It only later dawned on me that Hannaford really couldn’t have cared less about me as an individual – there was simply no way to scale and act on an insight like “oh, Samuel’s gone two months without buying oyster crackers – now’s the perfect time for a half-off sale.” What they were actually interested in was the identification of group-wide purchasing trends, or what the scientific community calls “emergence”.
You know how flocks of birds or schools of fish tend to flow and react as a single organism? That’s basically what emergence is – the behavior of the group being more than the sum of its parts. For example, there’s no way to study an individual fish and predict how a hundred of its kind would react to the presence of a hungry nearby shark – only the emergent behaviors of the group can inform that. The group becomes its own unique identity.
Humans are largely the same way, whether we realize we’re participating in an emergent group dynamic or not. Hundreds of years ago, insurance companies recognized that there were factors (such as age) that correlated very highly with life events (such as death). These factors weren’t particularly helpful at the individual level (you can’t know when someone will die simply based off the fact that they’re 45), but when applied to a sample size of thousands, significant trends emerged with stunning and highly predictable accuracy.
In our modern, consumer-driven world, there is a HUGELY under-recognized proliferation of our “factors” already out in the open. They’re being sought and bought and sold and analyzed at this moment. Where you grew up. Where you bought your first house. What magazines you read. When you last applied for a credit card. Your estimated net worth. The age of your children. How soon you might get divorced.
The handiest example is that of Target using its predictive analysis algorithms to send a teenage girl a mailer catalog focused entirely around baby products. Her father intercepted it and was furious – Target was behaving irresponsibly by encouraging a young woman such as his daughter to be thinking about babies (and what goes into making them) at her age. He took the matter to the local store manager and gave him a piece of his mind. Only a couple days later, however, he offered that manager an apology – it turns out, because of her buying habits, Target knew his daughter was pregnant before he did.
Most recently, Orbitz.com has been excoriated for promoting higher-priced items to people connecting to their site on a Mac than those connecting via Windows. As far as the reporting I’ve read has disclosed, this is absolutely not a case of price-fixing or bait-and-switch tactics; it appears as though they’ve genuinely recognized a strong correlation between Mac users and certain hotel packages, and are promoting what it predicts its visitors will most enjoy. That those packages are more expensive on the whole is just one attribute among many – a similar headline could read that Orbitz.com recommends Mac users to more modern hotels, or cleaner ones, or ones closer to art museums.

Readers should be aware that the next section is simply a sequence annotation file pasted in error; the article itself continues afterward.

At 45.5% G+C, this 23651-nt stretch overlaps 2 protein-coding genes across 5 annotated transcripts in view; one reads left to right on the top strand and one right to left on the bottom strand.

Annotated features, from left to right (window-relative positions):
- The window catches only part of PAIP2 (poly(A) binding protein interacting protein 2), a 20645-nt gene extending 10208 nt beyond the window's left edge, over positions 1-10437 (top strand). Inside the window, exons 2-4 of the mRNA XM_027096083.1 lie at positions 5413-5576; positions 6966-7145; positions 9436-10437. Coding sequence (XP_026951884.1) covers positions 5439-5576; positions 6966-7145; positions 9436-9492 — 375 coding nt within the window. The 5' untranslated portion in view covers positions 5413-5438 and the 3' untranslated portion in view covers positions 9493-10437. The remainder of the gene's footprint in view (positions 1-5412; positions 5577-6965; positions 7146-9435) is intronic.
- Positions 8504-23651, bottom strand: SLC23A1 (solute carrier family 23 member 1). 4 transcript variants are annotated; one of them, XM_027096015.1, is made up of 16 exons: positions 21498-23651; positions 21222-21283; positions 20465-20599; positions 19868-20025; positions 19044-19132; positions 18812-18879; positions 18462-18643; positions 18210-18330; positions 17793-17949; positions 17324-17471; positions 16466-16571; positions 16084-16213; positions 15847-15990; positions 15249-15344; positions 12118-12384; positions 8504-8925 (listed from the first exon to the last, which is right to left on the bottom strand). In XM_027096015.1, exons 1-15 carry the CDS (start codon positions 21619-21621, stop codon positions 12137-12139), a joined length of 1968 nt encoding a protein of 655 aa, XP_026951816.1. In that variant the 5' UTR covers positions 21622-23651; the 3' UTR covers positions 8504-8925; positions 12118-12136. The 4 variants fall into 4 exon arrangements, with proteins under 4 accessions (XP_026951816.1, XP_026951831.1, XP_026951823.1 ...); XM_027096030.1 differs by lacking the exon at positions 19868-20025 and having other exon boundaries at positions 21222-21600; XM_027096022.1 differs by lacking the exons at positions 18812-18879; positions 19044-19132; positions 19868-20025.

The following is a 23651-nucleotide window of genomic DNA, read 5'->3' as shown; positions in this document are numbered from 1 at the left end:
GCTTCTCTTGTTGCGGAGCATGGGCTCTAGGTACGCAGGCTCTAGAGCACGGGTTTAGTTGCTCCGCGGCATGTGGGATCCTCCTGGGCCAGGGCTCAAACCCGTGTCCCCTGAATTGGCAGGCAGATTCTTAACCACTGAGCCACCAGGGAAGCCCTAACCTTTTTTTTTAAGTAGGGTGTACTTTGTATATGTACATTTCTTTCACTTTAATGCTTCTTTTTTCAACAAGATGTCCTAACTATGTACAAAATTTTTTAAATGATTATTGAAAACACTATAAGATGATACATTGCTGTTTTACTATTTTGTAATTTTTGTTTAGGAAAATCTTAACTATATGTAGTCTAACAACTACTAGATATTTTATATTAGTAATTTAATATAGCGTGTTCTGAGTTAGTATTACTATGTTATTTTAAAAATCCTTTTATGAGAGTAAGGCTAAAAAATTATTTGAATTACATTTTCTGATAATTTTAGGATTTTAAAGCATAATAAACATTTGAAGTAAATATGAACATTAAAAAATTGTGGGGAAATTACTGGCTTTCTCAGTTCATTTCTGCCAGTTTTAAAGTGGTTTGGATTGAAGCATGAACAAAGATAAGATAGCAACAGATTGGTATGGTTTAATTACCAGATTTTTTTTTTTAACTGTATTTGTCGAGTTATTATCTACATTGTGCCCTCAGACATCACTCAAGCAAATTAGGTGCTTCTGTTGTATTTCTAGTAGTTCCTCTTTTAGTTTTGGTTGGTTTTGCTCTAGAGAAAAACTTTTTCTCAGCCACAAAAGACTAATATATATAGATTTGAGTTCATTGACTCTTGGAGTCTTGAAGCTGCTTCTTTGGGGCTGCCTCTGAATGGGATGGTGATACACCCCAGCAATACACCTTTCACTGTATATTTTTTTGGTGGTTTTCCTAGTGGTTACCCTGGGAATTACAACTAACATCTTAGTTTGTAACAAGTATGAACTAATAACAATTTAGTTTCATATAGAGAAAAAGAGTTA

The fact of the matter remains that Orbitz is reacting to an emergent trend in user behavior (the preference of premium hotels) for a particular factor (using premium computers) by providing what it believes its users want. Netflix does exactly the same when it pushes Westerns to fans of John Wayne. Same with Amazon and its “people also bought” recommendations.
Our generation is presented with facing something of an uncanny valley of self-awareness, wherein privately-controlled algorithms may be more aware of our habits, impulses and proclivities than we are. This is an imminently powerful mechanism at work and one we’re right to react strongly towards when we perceive it stepping out of bounds.
However, our responsibility extends far beyond knee-jerk reactions to headlines. Rather than descend like wolves on a company for serving up what it believes we desire, let’s instead reflect on our own relationship with a system that is oblivious to ourselves as individuals, for better or for worse.
This system arrived a long time ago, whether we recognized it or not. It will grow exponentially in the years to come. We can either greet it with fear and outmoded superstition or with a sense of responsibility, awareness and education. Despite all the algorithms they may use to predict our behavior, that choice, at least, is truly ours.
A couple years ago, I started playing tennis. And I stunk. I stunk so bad I could barely keep the ball within the court’s fences, and when I did it was usually because I’d smashed it into the net.
I first focused on being able to produce legal serves and returns. Just trying to keep it in-bounds was enough. Later, I was able to take a small leap in my game: shot selection – not just hitting the ball in-bounds, but also away from my opponent. Really next-level stuff. It helped me play better, but I was still just paying attention to the materials and constraints that were in front of me – a racket, a ball, a court and an opponent.
The next leap in my game came from focusing intently on that last item – the person I was playing against. I noticed that while making my opponent run to get the ball made them less likely to return it successfully, it did other things, too. It wore them out. It knocked them off-balance. It got them out of their comfort zones and made them reactive instead of proactive. The game became a sort of back-and-forth “conversation of behavior” and I started focusing entirely on the reactions of the person on the other side of the court, with everything else fading into the background.
In short, I stopped focusing on what my shot did to the ball and instead focused on what my shot did to the person. The ball just became a tool to move the other person around.